Of seduction and drug-objects

I love receiving parcels in the mail. I consider it one of the little joys of life. I love finding them in my mailbox, the sound and smell of the paper envelope when I open them. I especially love when they arrive from far away places, with exotic stamps and foreign alphabets on the return address.

This week I received one such parcel. I ordered a copy of For Whom The Bell Tolls, by Ernest Hemingway. I recently read The Sun Also Rises and became more curious about Hemingway. So much of doing research is writing about it, so I thought it would be a good exercise (and also pleasurable) for me to read great works of fiction on my off-time…

On the flip side, my academic reading this week has focused on Sherry Turkle’s Life On The Screen: Identity In The Age Of The Internet (1995). I have read through the first chapter, and I am completely taken by this book. It addresses our complex relationship with computers-as-objects. Turkle writes: “Computers would not be the culturally powerful objects they are turning out to be if people were not falling in love with their machines and the ideas that the machines carry.” (emphasis added, p.49)

Falling in love with their machines. Exactly. Turkle also refers to the “pleasure of opacity” (p.44), or, as I understand it, the excitement of entering in a dance with something (or someone) we cannot completely understand, or analyse. Instead, we can only know “by feel”. I cannot help but find parallels between computer-objects in Turkle’s work and drugs-objects. Drugs too are seductive. We cannot completely explain their effects. They also, as Turkle mentions concerning computers, “give people a way to think concretely about an identity crisis” (p.49). Indeed, drugs – notably psychoactive drugs – allow reconsidering one’s sense of self by opening the mind to “new ways of thinking” (p.49).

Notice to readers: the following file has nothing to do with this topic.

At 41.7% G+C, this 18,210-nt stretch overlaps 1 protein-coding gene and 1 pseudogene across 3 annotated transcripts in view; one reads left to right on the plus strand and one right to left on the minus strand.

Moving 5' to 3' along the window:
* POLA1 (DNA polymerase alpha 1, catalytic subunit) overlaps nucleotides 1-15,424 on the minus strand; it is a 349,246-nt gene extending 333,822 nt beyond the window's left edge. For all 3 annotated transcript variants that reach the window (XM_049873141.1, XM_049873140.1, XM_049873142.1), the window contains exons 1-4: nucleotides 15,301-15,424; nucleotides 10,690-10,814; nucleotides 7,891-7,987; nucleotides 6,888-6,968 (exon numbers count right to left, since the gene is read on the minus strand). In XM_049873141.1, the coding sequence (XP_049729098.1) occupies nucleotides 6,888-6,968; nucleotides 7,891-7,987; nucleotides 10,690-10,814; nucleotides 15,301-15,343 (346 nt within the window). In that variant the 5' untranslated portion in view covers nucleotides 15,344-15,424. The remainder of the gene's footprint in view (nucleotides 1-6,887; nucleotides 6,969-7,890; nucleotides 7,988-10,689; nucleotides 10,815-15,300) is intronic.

This made me recall a post I came across on one online discussion forum (also part of a paper I published here):

” An ode to Adderall (a 6 month love story)

Adderall, I love you.

I love your warm fuzzy buzz.

I love how you give me the strength to start otherwise daunting projects, the focus to keep moving forward on them, and a brightened outlook that helps me feel OK about it when I don’t finish them. I’ll wrap ’em up tomorrow. You’ll be there for me.

I love how you make me feel awesome, giving me a confidence that projects to other people, and amazingly every once in a while makes THEM think I’m awesome too.

I even love how you push me into risky sexual behavior. You only live once.

I love how you cut my lunch intake in half.

I love how you empower me to endure through meetings without being that guy who sits in the back of the room and hope nobody notices when he has to pace around or sneak out.

I love how you help me power through boring, repetitive cardio workouts that would otherwise drive me nuts.

I love the soft, happy glow you leave me as you gently set me back down to reality at the end of the day.

You’re awesome, Adderall.

See you tomorrow.”

And it also reminded me of a recent trip I made to Montreal’s Museum Of Fine Arts, where I found this beautiful bronze statuette by canadian artist Louis-Philippe Hébert, entitled “The Nicotine Sprite” (1902):


She entices. She seduces. A siren call. Nicotine.

And so it goes…


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